“No, she wasn’t,” Rafe said, sitting gingerly next to me on the bed.
“Was she white?” I asked, my smile brittle. “We know what hos those white girls can be.”
“Yes, she was white,” Rafe admitted slowly.
“What did she look like, Rafe?” I asked, compelled to discover more about this woman I wanted to maim. “Was she blond? Blue eyes? Big tits? Bigger than mine?” I was generously endowed for an Asian woman, but not overly so.
“She was brunette,” Rafe said, fidgeting with the covers of my bed. “Green eyes. Slim.”
“How many times did you fuck her?” I demanded, clenching my hands into fists; I wanted to pound on Rafe until he cracked. “Did you take her home with you, or did you go to her place?”
“Do you really want to know the details?” Rafe asked. “I don’t think that’s what important here.”
“Don’t you fucking tell me what’s important,” I seethed, my temper riled. “How dare you come here like, like, like nothing’s wrong? I’m in the middle of a crisis, and you’re out fucking other women?” I jumped up from my bed and stormed out the door. I was halfway down the stairs before he caught up with me.
“Bet, let’s talk about this.” Rafe caught me by the arm and tried to slow me down. Fortunately, he grabbed my good arm, or I’d be even more pissed at him. I yanked away and kept on walking.
“There’s nothing to talk about,” I tossed over my shoulder as I hurried down the stairs. I didn’t know why I was reacting so strongly, but it suddenly seemed important to get away from him. I couldn’t bear it that while I was being shot at, he was fucking someone else.
“Querida, come on,” Rafe said, nipping at my heels. “Let’s talk about this. Please.” That stopped me. I had never heard Rafe say please in this context before. I turned to face him, waiting to see what he would say. “Can we go back up to your room?” I grudgingly followed him, not wanting to have it out in the middle of my parent’s house. I shut the door behind me so nobody—read, my mother—could overhear.
“What else is there to say?” I asked, swallowing harsher words. I sat down on my bed, ready if not willing to listen. I knew it was partly my own damn fault, which made me crosser. I didn’t like being in the wrong, and I liked even less admitting it.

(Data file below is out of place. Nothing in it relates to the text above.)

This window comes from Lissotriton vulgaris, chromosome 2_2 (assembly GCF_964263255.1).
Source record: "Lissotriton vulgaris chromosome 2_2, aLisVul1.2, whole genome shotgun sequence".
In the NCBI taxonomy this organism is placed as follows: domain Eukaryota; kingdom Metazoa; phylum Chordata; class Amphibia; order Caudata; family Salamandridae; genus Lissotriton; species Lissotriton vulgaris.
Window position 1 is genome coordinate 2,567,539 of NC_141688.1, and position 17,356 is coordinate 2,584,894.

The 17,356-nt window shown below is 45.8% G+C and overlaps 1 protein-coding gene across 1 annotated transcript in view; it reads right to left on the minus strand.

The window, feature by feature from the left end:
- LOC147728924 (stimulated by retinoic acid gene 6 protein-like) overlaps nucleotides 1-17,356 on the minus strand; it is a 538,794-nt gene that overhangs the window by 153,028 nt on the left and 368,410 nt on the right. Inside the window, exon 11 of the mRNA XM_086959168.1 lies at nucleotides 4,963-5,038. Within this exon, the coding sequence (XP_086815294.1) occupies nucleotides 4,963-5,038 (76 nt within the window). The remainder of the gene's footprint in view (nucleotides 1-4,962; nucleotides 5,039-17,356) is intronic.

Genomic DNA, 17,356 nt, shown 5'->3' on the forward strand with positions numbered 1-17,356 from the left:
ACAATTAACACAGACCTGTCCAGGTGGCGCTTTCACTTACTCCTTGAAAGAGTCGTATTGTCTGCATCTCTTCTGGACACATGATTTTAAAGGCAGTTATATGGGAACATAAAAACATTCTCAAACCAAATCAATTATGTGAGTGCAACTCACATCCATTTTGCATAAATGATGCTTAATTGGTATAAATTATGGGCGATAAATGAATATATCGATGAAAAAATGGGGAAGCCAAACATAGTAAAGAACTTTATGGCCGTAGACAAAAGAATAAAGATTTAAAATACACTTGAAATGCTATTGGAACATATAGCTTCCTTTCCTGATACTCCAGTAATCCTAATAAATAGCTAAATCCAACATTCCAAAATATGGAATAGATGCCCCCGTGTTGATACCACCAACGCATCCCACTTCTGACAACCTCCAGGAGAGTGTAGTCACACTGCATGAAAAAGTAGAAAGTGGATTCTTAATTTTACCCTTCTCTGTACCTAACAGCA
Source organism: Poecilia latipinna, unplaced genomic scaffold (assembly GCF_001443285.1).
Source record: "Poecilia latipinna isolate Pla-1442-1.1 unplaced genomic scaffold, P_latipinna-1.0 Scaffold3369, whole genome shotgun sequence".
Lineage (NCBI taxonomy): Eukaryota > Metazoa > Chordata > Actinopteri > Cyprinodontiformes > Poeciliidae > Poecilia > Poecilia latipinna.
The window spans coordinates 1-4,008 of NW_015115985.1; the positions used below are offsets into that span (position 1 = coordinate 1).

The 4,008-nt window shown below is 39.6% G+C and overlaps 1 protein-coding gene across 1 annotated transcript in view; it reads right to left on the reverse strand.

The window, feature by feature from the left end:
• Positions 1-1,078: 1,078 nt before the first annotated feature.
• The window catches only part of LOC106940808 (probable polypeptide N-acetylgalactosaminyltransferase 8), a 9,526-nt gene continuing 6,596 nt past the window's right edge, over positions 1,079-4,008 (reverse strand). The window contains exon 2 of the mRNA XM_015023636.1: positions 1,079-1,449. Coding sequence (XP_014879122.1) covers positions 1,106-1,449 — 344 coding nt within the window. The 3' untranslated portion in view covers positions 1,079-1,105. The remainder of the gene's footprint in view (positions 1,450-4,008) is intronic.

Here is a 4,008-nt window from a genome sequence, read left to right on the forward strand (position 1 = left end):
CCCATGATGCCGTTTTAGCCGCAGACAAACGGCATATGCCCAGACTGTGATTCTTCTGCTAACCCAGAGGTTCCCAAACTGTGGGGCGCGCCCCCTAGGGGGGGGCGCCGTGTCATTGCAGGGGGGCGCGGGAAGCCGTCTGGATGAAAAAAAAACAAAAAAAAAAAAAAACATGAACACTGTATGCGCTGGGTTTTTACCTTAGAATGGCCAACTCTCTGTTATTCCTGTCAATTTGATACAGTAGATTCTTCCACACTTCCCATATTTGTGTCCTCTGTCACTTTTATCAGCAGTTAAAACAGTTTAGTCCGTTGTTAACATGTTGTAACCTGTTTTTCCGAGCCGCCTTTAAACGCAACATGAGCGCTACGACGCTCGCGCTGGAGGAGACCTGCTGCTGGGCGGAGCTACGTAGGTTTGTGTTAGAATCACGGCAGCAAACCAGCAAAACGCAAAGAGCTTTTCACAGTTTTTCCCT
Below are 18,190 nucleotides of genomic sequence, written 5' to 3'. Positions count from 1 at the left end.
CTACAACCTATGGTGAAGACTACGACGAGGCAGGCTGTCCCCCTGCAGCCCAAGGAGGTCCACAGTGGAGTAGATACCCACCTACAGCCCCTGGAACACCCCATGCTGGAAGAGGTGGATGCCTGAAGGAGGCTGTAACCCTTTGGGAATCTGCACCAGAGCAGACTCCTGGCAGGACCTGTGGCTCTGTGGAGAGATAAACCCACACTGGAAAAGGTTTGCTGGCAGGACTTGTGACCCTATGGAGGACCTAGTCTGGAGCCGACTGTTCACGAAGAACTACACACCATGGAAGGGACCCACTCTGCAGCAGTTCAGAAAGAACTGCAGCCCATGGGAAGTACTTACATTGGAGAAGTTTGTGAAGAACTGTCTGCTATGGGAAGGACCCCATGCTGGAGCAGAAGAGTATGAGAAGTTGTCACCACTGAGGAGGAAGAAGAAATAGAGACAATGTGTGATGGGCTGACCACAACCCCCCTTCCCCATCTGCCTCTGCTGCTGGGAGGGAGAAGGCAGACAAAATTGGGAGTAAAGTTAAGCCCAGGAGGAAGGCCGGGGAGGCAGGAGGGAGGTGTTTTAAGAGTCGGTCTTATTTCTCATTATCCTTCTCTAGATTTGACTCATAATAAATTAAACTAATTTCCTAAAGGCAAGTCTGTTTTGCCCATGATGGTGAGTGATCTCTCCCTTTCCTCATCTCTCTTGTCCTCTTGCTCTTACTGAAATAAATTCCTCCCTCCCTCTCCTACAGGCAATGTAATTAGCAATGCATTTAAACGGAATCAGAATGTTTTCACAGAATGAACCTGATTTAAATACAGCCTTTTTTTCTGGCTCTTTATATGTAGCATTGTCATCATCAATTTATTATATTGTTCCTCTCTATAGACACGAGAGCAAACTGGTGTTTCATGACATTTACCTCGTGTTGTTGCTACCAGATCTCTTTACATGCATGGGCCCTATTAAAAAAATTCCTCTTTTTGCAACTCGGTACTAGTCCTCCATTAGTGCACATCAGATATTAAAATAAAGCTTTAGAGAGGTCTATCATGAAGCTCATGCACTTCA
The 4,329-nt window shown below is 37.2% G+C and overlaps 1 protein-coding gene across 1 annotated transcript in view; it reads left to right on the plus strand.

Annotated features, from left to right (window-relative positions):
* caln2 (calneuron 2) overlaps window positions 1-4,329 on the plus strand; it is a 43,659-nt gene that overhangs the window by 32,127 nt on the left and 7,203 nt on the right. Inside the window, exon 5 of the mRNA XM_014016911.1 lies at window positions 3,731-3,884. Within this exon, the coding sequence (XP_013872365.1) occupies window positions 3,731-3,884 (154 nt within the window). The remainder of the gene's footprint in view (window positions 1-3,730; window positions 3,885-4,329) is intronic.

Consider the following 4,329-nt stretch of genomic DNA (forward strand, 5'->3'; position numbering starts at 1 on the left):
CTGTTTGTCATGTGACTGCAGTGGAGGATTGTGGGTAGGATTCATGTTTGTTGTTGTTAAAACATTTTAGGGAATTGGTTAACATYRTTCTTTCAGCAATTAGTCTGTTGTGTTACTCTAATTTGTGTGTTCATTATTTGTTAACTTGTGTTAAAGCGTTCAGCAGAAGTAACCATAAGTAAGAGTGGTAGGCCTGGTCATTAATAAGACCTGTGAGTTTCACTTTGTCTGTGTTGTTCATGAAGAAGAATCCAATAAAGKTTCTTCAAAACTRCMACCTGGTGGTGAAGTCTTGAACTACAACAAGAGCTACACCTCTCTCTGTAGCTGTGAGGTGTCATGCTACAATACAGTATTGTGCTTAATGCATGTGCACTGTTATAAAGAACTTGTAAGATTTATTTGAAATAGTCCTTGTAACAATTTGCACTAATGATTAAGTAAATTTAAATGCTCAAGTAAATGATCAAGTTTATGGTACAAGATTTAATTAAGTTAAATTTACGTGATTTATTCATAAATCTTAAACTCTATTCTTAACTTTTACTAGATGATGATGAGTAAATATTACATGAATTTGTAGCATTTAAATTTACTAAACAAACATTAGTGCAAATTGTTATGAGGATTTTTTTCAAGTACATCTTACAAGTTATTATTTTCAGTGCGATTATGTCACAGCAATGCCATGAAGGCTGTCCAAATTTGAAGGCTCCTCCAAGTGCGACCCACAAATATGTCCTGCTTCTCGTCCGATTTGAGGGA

“Look, Bet.” Rafe stopped. He pulled out the chair that went with my desk and brought it over to the bed so he could sit facing me. “What I did was wrong, no doubt about it. It was stupid and pigheaded, not to mention hurtful. Do you think you could ever forgive me or should I get up and walk out that door?” Something inside of me wrenched when he asked the question. The last thing I wanted was for him to leave me, but I couldn’t quite bring myself to say so. “I love you, Bet. I want to be with you. You have to decide if that’s what you want.”
“I don’t know what I want,” I said slowly. Now that my initial outrage over his infidelity had faded, I realized that in itself, it wasn’t that damning. I had cheated on him, and I had been shutting him out of my life. What guy, no, never mind that, what person wouldn’t want to do something in revenge—even if it was subconscious? The heart of the question was whether I wanted to be in a committed relationship or not, and that was a question I couldn’t answer. “I like what we have, Rafe. Is that enough for now?”
“For now,” he said, leaning forward to kiss me on the cheek. Sitting back in his chair, he added, “I have to warn you, I don’t know how long it will satisfy me. I want to live with you. I know it’s too soon to talk about marriage, but what about moving in together? We work so well together.”
My heart did another funny leap, but I wasn’t as sure why this time. Part of me wanted to run screaming from the room at the idea of cohabitating with someone. I hated giving up bathroom space, and I hated finding stray hairs in the sink. I liked having the whole bed to myself, and I especially liked doing whatever I wanted whenever I wanted. I wasn’t big on compromise, and I knew that part of living together was compromising. The other part of me, however, was actually glad that he had brought up the prospect. I wasn’t sure if it was because I just wanted to be wanted or because I was actually considering living with him. Either way, it disturbed me. I hated being divided about something and wished I could either give him a firm yes or no. He must have read my expression accurately because he added, “You don’t have to tell me right away.” He was being such a sweetheart about it; I felt awful for equivocating. “I am sorry about last night, Bet. It won’t happen again.”
“You’re forgiven,” I said, kissing him on the mouth. Forgiven, but not forgotten. It would be quite some time before I would get over the jolt.